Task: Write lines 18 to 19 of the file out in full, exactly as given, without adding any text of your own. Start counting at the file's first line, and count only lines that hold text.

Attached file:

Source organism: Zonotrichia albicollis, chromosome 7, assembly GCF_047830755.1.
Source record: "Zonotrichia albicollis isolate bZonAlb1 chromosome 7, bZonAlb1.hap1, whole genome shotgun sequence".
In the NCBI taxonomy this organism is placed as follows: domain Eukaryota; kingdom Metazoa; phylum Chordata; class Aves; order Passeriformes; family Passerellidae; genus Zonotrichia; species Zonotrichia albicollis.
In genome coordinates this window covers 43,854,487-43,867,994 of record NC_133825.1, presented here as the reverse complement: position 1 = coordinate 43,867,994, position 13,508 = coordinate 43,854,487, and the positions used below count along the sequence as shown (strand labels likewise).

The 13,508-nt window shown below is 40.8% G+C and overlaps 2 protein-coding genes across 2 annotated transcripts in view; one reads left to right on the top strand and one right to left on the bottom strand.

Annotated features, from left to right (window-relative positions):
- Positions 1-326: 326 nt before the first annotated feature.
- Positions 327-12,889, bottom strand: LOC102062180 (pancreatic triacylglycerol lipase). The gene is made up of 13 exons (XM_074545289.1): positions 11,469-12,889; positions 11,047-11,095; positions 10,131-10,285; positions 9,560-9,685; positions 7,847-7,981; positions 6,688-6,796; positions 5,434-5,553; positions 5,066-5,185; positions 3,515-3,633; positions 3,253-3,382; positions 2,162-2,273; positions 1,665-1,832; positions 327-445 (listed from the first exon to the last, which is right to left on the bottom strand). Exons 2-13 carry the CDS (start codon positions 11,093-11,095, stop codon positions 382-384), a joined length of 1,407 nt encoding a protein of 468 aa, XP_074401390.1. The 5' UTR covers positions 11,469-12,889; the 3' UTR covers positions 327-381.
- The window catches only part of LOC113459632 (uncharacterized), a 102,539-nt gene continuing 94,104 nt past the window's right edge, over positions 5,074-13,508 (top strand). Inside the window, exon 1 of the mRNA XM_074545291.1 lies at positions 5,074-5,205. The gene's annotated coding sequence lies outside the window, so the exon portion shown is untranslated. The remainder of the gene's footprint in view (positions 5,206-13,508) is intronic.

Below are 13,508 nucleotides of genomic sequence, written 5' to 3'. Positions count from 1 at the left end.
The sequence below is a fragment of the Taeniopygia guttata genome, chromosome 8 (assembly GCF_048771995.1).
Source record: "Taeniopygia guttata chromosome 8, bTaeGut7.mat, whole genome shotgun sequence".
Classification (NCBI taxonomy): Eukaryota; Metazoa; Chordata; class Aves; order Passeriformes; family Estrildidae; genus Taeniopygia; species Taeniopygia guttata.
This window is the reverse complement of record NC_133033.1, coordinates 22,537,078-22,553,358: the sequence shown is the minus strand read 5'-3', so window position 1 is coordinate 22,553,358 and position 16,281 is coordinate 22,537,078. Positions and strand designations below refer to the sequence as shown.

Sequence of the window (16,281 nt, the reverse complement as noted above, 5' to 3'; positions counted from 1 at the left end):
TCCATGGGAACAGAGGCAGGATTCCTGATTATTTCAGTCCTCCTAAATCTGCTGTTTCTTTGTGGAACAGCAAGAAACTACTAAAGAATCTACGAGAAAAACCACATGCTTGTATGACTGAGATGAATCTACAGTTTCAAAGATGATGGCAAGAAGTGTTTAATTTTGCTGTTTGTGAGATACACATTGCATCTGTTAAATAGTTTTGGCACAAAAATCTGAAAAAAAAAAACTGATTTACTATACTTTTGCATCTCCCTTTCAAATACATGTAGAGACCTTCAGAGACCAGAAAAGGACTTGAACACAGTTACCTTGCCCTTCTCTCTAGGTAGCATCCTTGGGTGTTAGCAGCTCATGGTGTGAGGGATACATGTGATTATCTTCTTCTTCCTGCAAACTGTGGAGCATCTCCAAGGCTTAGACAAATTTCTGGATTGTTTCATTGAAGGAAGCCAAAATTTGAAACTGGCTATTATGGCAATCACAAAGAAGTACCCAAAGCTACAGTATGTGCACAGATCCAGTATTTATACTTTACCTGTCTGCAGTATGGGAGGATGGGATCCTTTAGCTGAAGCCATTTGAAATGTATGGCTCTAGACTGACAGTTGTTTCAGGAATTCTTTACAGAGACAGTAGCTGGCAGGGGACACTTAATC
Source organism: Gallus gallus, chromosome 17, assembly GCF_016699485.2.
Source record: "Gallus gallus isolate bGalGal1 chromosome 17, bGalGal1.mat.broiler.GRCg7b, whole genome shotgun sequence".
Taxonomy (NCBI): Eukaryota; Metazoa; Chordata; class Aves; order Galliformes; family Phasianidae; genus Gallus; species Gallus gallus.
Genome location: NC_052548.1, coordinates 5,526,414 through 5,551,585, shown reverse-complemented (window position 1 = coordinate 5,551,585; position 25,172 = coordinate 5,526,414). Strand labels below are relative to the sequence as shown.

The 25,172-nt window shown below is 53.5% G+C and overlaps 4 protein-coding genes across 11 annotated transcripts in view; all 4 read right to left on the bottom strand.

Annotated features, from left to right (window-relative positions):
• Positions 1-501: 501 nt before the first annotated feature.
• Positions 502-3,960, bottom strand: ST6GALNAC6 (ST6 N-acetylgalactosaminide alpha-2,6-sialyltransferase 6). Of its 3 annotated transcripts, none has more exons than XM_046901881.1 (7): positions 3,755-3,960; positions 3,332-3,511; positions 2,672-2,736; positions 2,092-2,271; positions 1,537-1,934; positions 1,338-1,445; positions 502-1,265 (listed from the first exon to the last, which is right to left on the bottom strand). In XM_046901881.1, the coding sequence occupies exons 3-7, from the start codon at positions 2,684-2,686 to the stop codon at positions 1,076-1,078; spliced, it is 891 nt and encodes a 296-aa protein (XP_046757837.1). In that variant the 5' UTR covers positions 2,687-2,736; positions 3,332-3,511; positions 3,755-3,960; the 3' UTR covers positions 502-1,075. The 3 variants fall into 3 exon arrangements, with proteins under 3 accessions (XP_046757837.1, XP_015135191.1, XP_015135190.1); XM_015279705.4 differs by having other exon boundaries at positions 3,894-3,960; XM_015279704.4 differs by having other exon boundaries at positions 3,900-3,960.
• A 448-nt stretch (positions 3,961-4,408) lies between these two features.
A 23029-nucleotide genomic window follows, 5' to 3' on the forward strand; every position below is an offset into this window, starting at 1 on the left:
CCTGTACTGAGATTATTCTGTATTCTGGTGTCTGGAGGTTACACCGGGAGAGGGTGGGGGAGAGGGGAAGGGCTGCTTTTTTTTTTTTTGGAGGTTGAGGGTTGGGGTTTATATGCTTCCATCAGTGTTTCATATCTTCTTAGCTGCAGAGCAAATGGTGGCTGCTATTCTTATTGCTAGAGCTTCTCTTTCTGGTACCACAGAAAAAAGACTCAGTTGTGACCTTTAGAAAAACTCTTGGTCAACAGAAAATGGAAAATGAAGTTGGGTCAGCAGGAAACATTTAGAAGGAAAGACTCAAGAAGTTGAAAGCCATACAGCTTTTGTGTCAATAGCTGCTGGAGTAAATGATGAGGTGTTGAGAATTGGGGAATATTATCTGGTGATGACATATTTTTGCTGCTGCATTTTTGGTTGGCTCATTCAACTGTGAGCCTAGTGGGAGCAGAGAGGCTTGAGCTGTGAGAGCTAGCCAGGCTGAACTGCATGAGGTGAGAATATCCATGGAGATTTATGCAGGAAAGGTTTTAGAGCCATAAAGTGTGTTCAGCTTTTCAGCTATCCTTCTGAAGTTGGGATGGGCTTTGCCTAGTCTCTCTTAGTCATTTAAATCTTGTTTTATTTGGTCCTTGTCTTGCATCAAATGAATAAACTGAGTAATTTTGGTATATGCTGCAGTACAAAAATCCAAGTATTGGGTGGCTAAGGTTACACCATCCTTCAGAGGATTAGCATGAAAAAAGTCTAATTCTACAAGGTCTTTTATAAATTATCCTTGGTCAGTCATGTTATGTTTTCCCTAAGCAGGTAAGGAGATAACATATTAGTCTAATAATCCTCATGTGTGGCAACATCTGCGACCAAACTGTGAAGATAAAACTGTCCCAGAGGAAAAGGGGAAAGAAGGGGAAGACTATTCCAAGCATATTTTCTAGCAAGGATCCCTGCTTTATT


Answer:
Source record: "Gallus gallus isolate bGalGal1 chromosome 17, bGalGal1.mat.broiler.GRCg7b, whole genome shotgun sequence".
Taxonomy (NCBI): Eukaryota; Metazoa; Chordata; class Aves; order Galliformes; family Phasianidae; genus Gallus; species Gallus gallus.